The tragic death of three children in a house fire led to a council design team being sued for negligence. The case went to the Court of Appeal, and laid down some important rules on designer liability.
What does it take to be guilty of professional negligence? And who would have imagined that a choice of window design for a row of terraced houses would have led to this tragic story?

On the night of 14 October 1991, William Adams was unwell and decided to sleep downstairs. He woke to the smell of smoke. To his horror, he discovered the staircase was on fire. He shouted to his wife, who was sleeping upstairs with their three children. He tried to reach them but the smoke and flames drove him back. As he went outside for air, the door with its deadlock slammed shut behind him.

Mrs Adams, fully awake by now, tried desperately to save the children, but she couldn't open the bedroom windows. They were locked, and the key was downstairs hanging on a keyrack in the kitchen. She finally managed to smash through the toughened glass double-glazing, but fell to the ground through the jagged opening, severely lacerating herself. The three children, aged seven, four and three, died in the fire.

Two years before, Rhymney Valley District Council had replaced the windows in this run of old colliery houses in Tredegar. Number 103 Jubilee Road, where the family lived, was a mid-terrace two-storey dwelling.

The new windows were hardwood-framed and of standard design. A mullion divided the fixed pane from a single hinged unit that opened outwards. The windows were lockable at the handle with a removable key. With three nippers in the house, Mr Adams thought it would be best to keep the large windows locked and hang the key up downstairs.

If you are a designer of buildings – or, as in this case, a local authority refurbishing housing – you have a legal duty to design and build with due regard to the safety of occupiers and visitors.

When the council decided to install new windows as part of its refurbishment of 9000 homes, it was obliged to take such care as was reasonable to ensure that those living at 103 Jubilee Road were safe from personal injury.

The windows could have been installed with button-release handles instead of a removable key – a fact well known at the time. So, was the council design team negligent in its choice of lock and removable key?

That choice was made by a member of the housing department staff without consulting the fire service, the police or the British Standards.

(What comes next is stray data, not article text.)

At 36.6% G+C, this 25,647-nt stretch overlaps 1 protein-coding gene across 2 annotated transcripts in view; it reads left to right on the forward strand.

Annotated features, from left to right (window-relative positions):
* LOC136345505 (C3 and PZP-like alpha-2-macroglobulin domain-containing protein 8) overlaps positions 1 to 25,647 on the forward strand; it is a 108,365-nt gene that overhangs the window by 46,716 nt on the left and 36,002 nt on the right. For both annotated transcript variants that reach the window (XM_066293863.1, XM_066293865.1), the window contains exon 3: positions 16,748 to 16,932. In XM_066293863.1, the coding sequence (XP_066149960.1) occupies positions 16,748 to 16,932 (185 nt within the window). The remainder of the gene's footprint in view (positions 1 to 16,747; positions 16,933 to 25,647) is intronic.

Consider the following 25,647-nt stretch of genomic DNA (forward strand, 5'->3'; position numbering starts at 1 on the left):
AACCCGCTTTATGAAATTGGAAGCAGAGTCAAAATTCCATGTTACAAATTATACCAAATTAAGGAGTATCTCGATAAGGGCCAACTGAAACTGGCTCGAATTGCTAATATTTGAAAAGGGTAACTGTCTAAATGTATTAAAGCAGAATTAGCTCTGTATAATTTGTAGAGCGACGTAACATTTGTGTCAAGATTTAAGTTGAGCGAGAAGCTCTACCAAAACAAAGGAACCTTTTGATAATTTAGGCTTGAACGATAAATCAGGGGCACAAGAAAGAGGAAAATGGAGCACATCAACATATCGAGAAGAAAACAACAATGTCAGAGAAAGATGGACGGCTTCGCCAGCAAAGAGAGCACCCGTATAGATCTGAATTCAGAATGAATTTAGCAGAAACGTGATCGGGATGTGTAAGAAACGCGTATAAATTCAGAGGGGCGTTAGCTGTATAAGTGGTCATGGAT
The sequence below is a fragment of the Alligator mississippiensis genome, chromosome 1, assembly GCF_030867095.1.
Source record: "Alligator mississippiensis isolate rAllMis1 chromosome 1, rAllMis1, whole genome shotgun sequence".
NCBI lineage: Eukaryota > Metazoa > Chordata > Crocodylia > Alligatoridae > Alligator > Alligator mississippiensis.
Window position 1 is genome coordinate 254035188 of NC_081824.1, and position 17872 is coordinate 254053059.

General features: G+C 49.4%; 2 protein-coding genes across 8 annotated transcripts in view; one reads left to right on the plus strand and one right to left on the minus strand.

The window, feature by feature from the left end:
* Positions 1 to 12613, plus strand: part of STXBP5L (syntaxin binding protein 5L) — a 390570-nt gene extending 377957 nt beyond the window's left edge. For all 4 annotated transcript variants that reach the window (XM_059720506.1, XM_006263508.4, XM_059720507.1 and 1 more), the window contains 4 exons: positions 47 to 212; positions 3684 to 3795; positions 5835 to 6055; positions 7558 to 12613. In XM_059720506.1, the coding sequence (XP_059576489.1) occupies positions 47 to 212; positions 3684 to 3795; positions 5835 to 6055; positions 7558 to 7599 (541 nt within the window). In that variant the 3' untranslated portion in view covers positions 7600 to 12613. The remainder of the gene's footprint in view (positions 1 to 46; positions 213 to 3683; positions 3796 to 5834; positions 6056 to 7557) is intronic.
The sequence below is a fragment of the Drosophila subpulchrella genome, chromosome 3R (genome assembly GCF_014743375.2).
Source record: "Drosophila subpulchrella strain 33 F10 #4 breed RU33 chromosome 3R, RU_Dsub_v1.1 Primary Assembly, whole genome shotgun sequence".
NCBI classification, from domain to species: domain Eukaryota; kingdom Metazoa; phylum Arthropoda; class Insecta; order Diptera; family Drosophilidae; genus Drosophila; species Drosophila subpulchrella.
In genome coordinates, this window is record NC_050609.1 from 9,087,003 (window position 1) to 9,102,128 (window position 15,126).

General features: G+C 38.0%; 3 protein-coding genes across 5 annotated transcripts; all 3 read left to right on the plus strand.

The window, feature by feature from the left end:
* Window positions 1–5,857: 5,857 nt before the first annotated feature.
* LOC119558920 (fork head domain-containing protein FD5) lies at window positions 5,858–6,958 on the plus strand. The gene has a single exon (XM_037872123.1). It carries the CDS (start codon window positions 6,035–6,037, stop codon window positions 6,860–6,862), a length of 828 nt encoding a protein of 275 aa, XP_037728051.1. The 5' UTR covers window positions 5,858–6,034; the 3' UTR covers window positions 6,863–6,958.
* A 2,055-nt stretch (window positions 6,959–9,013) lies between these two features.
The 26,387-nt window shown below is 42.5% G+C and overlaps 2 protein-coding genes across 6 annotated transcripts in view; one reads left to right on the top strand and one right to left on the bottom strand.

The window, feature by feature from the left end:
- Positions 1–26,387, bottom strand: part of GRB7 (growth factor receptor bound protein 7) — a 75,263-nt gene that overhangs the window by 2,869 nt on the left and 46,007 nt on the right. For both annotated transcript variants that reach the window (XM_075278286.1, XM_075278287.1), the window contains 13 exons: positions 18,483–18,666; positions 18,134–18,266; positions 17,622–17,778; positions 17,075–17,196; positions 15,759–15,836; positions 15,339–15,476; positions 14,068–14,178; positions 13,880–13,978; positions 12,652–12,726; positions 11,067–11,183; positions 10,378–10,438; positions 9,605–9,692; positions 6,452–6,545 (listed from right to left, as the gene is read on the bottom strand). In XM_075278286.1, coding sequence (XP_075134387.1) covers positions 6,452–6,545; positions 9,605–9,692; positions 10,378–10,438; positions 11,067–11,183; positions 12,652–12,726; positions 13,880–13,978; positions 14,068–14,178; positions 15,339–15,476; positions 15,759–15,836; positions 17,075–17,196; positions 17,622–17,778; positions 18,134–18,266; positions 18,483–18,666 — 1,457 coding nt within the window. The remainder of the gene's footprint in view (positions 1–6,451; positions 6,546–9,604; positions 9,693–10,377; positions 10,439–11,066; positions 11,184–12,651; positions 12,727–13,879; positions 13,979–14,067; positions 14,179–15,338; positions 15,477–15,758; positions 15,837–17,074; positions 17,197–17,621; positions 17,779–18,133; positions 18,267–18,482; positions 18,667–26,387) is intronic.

There were many occasions in life when a reasonable man may adopt either of two courses without being thought negligent

All this came out in the first trial, at which Mr and Mrs Adams sued Rhymney Council for their loss and Mrs Adams' injuries.

In evidence, an expert fire officer and two other experts were critical of the decision to provide a window lock with removable key. But three other experts – an architect, an engineer and a surveyor – thought it was best to have a window of that size locked if small children were about.

The judge considered there was a conflict between the need to provide a means of escape and the need to prevent children falling out. He concluded that the choice of window was a decision any competent designer would have made at the time. The council was not negligent and no compensation arose.

Last month, the case came to the Court of Appeal in William Russell Adams & anr vs Rhymney Valley District Council, where three judges weighed up the council's design choice. Lord Justice Sedley was plain. Nobody had even considered at design stage whether a removable key created a risk that the window could not be opened in an emergency, nor had anyone balanced it against a button release.

He said the failure to take care arose from the failure to obtain proper advice – the designer deprived himself of the opportunity to make a choice between all the alternative courses available, so the negligence was in failing to consider all the options. He found for the Adams.

The two other judges disagreed. There were many occasions in life when a reasonable person may adopt either of two courses without being thought negligent. The right test was to ask not if there was a safer course that might have been adopted, but to ask if the chosen course – the choice of design – was one that a person skilled in that area would reasonably make, judging by the standards of the day.

The standard had to be reached irrespective of whether others had been consulted or not. It was, at that time, common for houses to have lockable windows with removable keys on the first floor. The choice was not in error.